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Uganda Introduces Daily Pay For Civil Servants



President Yoweri Museveni of Uganda: (Photo Credit: NAN)

Biometric gadgets for the implementation of daily salary payment for civil servants have been introduced by the Ugandan government in a move to pay every civil servant according to the number of days worked rather than a guaranteed monthly salary.

The head of the Delivery Unit in the Office of the Prime Minister (OPM), Prof. Ezra Suruma, disclosed that the government have started installing the gadgets at public health and educational institutions to monitor clock-in, clock-out of health workers and teachers at their duty stations.

According to Suruma salaries of absentee civil servants will be deducted equivalent to work days missed, he said.

“Last week, we were in Jinja for a meeting with district local governments and we were told that some districts no longer pay civil servants who absent themselves from work.

“We want other districts to follow suit because this is kisanja hakuna mchezo (no playing games),” he said.

The former finance minister and current Makerere University chancellor made the disclosure while receiving an assortment of biometric machines donated by the British government through its overseas development arm, the Department for International Development (DFID).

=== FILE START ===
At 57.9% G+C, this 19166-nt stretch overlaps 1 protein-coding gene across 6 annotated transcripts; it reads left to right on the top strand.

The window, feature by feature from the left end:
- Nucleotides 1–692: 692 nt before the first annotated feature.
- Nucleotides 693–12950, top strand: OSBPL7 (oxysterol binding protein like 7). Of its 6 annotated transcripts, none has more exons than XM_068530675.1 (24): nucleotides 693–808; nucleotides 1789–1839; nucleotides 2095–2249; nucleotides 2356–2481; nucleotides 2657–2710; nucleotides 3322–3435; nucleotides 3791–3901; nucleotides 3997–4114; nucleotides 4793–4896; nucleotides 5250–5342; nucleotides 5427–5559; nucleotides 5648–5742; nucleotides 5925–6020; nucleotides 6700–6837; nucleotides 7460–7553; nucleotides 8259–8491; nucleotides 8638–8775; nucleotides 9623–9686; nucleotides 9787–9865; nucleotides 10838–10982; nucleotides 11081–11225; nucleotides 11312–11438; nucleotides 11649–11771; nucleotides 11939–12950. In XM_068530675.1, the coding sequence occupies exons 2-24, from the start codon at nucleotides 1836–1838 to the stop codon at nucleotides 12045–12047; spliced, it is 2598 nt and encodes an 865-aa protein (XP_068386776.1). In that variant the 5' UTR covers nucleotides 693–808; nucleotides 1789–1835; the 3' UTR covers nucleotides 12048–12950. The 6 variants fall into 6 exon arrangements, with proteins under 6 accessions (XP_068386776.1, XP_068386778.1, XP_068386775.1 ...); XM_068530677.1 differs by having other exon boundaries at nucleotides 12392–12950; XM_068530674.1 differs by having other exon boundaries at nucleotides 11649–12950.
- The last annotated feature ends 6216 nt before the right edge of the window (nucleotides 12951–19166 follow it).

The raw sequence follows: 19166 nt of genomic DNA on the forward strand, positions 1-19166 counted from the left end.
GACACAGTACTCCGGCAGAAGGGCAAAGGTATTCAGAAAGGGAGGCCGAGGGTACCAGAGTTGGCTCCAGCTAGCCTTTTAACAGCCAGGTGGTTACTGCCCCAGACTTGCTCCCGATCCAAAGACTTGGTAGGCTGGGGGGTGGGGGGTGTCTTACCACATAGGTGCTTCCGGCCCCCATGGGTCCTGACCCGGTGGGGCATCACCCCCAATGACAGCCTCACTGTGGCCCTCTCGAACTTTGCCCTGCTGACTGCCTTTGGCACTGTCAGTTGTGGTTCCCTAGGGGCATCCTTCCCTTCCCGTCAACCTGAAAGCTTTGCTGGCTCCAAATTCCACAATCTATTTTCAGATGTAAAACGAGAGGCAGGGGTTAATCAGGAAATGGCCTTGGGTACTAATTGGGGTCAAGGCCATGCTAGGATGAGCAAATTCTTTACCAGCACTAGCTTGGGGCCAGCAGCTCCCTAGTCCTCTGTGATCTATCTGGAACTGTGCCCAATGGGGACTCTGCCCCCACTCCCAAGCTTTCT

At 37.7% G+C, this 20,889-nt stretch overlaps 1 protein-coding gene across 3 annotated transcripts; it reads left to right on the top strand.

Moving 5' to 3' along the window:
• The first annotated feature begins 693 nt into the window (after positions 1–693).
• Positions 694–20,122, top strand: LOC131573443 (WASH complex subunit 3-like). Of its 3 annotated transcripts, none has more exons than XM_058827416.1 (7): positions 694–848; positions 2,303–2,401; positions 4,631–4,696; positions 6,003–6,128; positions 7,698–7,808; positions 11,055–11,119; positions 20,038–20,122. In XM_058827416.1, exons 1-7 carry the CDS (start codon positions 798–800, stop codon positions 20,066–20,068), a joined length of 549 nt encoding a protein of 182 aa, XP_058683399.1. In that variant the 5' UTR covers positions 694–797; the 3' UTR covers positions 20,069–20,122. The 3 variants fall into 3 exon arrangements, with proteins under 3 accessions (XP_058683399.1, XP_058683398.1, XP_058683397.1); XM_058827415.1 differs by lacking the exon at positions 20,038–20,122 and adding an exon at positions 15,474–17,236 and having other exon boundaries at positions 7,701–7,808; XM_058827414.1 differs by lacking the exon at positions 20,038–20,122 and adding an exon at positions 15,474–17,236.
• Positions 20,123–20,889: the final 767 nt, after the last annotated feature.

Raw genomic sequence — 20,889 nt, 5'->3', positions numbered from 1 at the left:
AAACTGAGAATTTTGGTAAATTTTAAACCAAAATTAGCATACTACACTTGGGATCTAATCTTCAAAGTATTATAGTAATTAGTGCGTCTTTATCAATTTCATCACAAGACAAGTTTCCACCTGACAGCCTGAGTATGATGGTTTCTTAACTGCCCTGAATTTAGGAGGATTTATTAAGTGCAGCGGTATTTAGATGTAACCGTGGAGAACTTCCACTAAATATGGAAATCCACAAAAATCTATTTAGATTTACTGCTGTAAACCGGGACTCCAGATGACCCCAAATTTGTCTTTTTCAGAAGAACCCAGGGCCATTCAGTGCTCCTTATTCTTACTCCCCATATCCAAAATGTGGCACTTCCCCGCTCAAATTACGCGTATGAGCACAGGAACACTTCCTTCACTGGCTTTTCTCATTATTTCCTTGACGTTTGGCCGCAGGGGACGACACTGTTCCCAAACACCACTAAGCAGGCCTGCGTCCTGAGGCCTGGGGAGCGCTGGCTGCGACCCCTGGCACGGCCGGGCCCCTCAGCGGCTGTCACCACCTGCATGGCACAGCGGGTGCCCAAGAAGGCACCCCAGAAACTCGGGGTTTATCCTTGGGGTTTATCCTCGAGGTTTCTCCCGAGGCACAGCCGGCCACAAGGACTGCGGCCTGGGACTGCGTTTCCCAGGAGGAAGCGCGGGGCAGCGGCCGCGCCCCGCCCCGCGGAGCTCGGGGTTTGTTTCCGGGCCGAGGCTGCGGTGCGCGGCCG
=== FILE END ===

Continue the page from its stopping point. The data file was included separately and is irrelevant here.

Bureaucrats say the previous practice of registering staff presence at work manually was ineffective and susceptible to errors.

Suruma stated that citizens not satisfied with delivery of government services had started reporting absentee employees directly to authorities using social media platforms, particularly WhatsApp.

“This has increased the level of community engagement in ensuring service delivery,” Suruma said.

The head of Growth and Economic Management at DFID, Mr Adrian Green, said the equipment they donated also included laptops, printers, computers and their accessories.

They will be deployed for gathering, processing and analysing biometric information on teachers and health workers to improve the quality of service delivery at schools and hospitals.

This is a grant worth half a million British pounds for a partnership we have been implementing with government for essential service delivery since 2015 where we have registered tremendous results,” Mr Green said.


Joshua Oyenigbehin is an introvert who is passionate about Storytelling, writing and teaching. He sees his imagination as an unsearchable world, more magical than a fairyland. He has written a novel and working on another.